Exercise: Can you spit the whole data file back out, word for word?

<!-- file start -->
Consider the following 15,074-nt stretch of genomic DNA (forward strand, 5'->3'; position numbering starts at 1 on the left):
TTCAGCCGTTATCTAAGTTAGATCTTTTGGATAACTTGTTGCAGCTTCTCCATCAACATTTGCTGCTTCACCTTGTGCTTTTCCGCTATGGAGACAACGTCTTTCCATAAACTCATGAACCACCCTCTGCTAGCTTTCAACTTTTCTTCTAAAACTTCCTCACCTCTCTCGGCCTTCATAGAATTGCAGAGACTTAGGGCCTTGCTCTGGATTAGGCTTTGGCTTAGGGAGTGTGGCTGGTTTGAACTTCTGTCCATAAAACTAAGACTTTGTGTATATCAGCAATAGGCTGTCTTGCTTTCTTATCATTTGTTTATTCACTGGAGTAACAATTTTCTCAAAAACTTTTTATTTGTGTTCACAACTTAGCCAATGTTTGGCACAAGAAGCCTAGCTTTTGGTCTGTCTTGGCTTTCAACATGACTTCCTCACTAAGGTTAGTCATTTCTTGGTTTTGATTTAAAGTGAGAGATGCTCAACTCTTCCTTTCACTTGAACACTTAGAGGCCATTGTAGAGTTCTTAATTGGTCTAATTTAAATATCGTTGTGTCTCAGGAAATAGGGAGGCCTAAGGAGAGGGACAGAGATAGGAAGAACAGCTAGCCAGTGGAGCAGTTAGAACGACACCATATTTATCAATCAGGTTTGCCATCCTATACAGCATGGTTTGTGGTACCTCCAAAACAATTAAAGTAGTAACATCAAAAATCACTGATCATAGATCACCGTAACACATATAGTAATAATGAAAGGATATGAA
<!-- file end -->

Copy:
Consider the following 15,074-nt stretch of genomic DNA (forward strand, 5'->3'; position numbering starts at 1 on the left):
TTCAGCCGTTATCTAAGTTAGATCTTTTGGATAACTTGTTGCAGCTTCTCCATCAACATTTGCTGCTTCACCTTGTGCTTTTCCGCTATGGAGACAACGTCTTTCCATAAACTCATGAACCACCCTCTGCTAGCTTTCAACTTTTCTTCTAAAACTTCCTCACCTCTCTCGGCCTTCATAGAATTGCAGAGACTTAGGGCCTTGCTCTGGATTAGGCTTTGGCTTAGGGAGTGTGGCTGGTTTGAACTTCTGTCCATAAAACTAAGACTTTGTGTATATCAGCAATAGGCTGTCTTGCTTTCTTATCATTTGTTTATTCACTGGAGTAACAATTTTCTCAAAAACTTTTTATTTGTGTTCACAACTTAGCCAATGTTTGGCACAAGAAGCCTAGCTTTTGGTCTGTCTTGGCTTTCAACATGACTTCCTCACTAAGGTTAGTCATTTCTTGGTTTTGATTTAAAGTGAGAGATGCTCAACTCTTCCTTTCACTTGAACACTTAGAGGCCATTGTAGAGTTCTTAATTGGTCTAATTTAAATATCGTTGTGTCTCAGGAAATAGGGAGGCCTAAGGAGAGGGACAGAGATAGGAAGAACAGCTAGCCAGTGGAGCAGTTAGAACGACACCATATTTATCAATCAGGTTTGCCATCCTATACAGCATGGTTTGTGGTACCTCCAAAACAATTAAAGTAGTAACATCAAAAATCACTGATCATAGATCACCGTAACACATATAGTAATAATGAAAGGATATGAA